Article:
Oxymorons can be fun. Two words that can have contradictory meanings are put together to create a new phrase. Or it can be expanded to mean two separate thoughts or ideas that are in direct conflict with each other but when combined create something new.
For example, if you’ve ever worked in a cubicle, you can see the humor in the description “office space.”
Think about these for a second: “no comment” or “whole part.”
And what about a “loud whisper”? Is anyone wearing a “medium large” shirt today? Is it “wicked good”? Did it leave you “barely clothed”?
Please try to avoid using them in your novel or nonfiction work. Like clichés they can make you sound kind of silly. Unless you are Shakespeare who wrote in Romeo and Juliet, “Parting is such sweet sorrow.” Then you sound brilliant. Also in that same play he wrote, “O brawling love! O loving hate! . . . O heavy lightness! serious vanity! Misshapen chaos of well-seeming forms! Feather of lead, bright smoke, cold fire, sick health! Still-waking sleep, that is not what it is! This love feel I, that feel no love in this.”
Even historians created one that is a head-scratcher when you think about it. The Civil War. How can war be civil?
You, as someone who is serious about their craft, need to watch out for ones that have become part of our everyday speech, like “ill health” or “passive aggressive” or “random order” or “found missing.” You get the idea.
There is a website that has a list of hundreds of oxymorons: www.oxymoronlist.com
Did you know that the word oxymoron is an oxymoron? Oxy comes from the Greek word for “sharp,” oxys. Moron (I’ll bet you can guess this one) comes from the Greek word for “dull,” moros. (No, it isn’t the Greek word for Steve.) Therefore, an oxymoron is a “sharp-dull” combination of words.
Have a great day!
(Only you will know if that was an oxymoron.)
Mr. Laube, I dare say that you wrote this “fine mess” “accidentally on purpose.” It was an “awfully good” blog post, but one that triggered a “minor crisis” as my “objective opinion” is that I will be stuck on this oxymoron website for years…
I want to point out that the website is not perfect though. Some of the oxymorons on that website are not oxymorons at all. It might be “funny” to say that “military intelligence” or “middle east peace” are oxymorons, but it’s not very true. Also, saying that “midnight sun” is an oxymoron just shows ignorance on the part of whoever made that list. Midnight sun can be spotted close to the poles in the middle of summer, when the sun doesn’t set at all for a few days.
However, I’d say that the website seems to be at least mostly helpful.
Did He find it quite ironic
as He played His final part,
and perhaps oxymoronic,
that expression, ‘human heart’?
He came with Love for every man
cor cordium to rock the world,
to bring us home was the plan,
but ’twas not how things unfurled.
He wept as we turned away,
dull hatchlings bent on misery,
who in the mire would rather play
than mount the wings of Victory.
Such dichotomy we bade Him bring;
Christ, our beloved servant-king!
‘cor cordium’ is Latin for Heart of Hearts
love your words!
Ah, Andrew! You know he does love you and the gift of words he gave you. Praying today was good and tomorrow will be even better.
Judith, thank you so much!
AH Ha ha ha! This is such an informative and highly inspiring post — Thank you! Makes me also think of poetry like the Jabberwock with word descriptions..
My favorite is “military intelligence.”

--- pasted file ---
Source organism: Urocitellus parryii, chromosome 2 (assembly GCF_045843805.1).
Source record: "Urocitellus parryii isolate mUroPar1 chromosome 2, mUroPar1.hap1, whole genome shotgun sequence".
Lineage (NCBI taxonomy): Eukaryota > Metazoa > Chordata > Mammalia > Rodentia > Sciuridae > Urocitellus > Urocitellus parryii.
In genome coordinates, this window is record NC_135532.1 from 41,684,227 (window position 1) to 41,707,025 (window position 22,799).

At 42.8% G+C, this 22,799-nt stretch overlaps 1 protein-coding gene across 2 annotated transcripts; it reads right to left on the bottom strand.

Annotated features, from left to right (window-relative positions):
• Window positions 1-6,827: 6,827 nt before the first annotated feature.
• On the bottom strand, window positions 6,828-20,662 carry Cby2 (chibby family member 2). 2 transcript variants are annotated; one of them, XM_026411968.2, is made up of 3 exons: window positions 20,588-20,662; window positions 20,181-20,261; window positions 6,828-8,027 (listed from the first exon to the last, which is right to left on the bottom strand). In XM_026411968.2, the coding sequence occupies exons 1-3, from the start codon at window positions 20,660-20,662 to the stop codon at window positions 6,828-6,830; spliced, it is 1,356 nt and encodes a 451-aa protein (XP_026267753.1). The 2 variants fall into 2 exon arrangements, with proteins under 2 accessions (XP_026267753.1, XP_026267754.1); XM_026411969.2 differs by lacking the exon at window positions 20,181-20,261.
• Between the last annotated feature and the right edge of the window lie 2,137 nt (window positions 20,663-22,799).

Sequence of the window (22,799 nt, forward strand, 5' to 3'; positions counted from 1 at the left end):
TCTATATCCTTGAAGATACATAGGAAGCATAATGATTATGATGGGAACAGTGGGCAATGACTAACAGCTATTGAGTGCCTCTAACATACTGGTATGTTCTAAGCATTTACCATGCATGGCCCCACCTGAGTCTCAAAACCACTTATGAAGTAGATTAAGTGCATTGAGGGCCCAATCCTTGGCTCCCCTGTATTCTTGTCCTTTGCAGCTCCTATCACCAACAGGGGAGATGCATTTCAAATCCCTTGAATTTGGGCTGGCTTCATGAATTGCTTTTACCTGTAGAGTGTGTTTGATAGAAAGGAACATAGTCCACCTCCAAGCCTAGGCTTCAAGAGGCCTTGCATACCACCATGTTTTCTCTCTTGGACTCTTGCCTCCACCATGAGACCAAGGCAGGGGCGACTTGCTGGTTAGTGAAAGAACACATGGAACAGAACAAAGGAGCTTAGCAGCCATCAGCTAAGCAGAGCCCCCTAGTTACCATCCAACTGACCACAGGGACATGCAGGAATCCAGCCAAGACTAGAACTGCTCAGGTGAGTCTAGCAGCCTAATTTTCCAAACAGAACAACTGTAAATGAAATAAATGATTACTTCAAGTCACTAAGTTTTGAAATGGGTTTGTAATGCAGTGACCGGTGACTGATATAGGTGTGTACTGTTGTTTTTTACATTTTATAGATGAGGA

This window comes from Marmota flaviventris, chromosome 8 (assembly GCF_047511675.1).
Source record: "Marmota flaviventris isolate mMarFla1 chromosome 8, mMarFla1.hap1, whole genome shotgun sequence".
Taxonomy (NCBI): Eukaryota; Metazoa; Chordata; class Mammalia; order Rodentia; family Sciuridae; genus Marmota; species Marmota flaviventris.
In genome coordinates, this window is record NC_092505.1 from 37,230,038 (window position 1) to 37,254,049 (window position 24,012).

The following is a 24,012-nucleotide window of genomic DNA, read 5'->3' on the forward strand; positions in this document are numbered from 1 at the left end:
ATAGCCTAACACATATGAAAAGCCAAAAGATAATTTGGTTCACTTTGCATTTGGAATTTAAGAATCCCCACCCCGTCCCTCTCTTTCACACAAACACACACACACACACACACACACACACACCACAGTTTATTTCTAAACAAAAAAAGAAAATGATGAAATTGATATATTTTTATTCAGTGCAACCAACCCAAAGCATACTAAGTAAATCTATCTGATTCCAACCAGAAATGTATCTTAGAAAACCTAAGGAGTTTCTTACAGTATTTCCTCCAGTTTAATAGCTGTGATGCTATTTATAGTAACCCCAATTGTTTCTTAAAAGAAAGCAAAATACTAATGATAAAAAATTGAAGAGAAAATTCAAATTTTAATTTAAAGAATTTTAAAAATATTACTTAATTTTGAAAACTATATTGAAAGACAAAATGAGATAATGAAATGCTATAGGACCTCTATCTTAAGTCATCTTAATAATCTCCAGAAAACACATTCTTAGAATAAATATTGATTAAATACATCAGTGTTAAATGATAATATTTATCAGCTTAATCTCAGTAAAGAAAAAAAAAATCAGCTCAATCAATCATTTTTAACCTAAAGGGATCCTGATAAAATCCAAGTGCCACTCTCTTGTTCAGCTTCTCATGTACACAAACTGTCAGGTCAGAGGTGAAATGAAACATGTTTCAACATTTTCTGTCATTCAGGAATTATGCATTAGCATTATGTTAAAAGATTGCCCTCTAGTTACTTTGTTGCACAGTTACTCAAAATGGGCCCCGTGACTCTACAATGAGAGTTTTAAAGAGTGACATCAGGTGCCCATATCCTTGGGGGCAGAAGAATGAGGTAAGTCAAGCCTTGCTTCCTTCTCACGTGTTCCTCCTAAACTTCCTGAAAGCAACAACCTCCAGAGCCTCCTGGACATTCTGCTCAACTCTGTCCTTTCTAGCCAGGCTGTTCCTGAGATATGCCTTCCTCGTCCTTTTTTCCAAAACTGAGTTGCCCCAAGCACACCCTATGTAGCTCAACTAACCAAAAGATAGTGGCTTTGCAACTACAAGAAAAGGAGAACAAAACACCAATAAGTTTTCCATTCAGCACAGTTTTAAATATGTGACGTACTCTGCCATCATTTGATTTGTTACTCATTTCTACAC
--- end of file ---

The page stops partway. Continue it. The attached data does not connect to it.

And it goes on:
Sharon K Connell
(Slaps head after reading the first comment) LOL
Thanks for this tip, Steve.
However, I think a good oxymoron is appropriate when it fits the situation. Perhaps in a scene where the character is frustrated by another and says, “No comment,” but then goes off on a tangent about what the person is doing or saying. Something like that would be humorous.
When it comes to dialogue, you do want the writing to sound natural, so (like a cliche) if it would be normal for your character’s personality to use the oxymoron, I say go for it. Just don’t overdue it to the point of irritating your reader.
Narrative is a different situation. You want to show your skill as a writer so avoid those cliches and oxymorons.
I find some of them are just plain ridiculous. Except when your reading them in Shakespeare’s works. Now who in their right mind is going to tell the Bard he shouldn’t have used them??? Hmmm?
Maybe we should legitimize them, or at least some of them, since they help us express our complicated thoughts so well. Good to read your posts Gracie Malone
Steve, you not only left us last week with something to laugh over; you started us this week with some chuckles. Was it “accidentally on purpose?”
I have to disagree with some on the link you posted, however. Maybe I just don’t get it–but what’s wrong with “airline schedule”?
What I may have missed is: Large shrimp.
I have an oxymoron that is very close to my heart. “Kinestatic” is a word my husband coined in the 80’s to describe an imaging device he had invented: the Kinestatic Charge Detector. (you can google it).
I, of course, think it is a brilliant word. It describes something that is moving in one frame of reference (kinetic) while still in another (static). (Walking on a treadmill is an example.)
Frank and I even discussed the word with an assistant to the editor of the OED to see if it could be included. It wasn’t because it is not in widespread usage. Hmph.
I used this non-word in my novel and I intend to use it in every book I write until those folks at OED recognize it to be an “awfully good” word!
Do redundancies next please? If I hear one more TV chef say he’s going to reduce it down, I’m going to scream!
Ah, yes. I love repetitive redundancies.
Plastic silverware gets me every time. 🙂
Sheri Dean Parmelee
I am very fond of sturdy paper plates. I’ve had enough food slopped in my lap at church banquets to find those oxymoronic.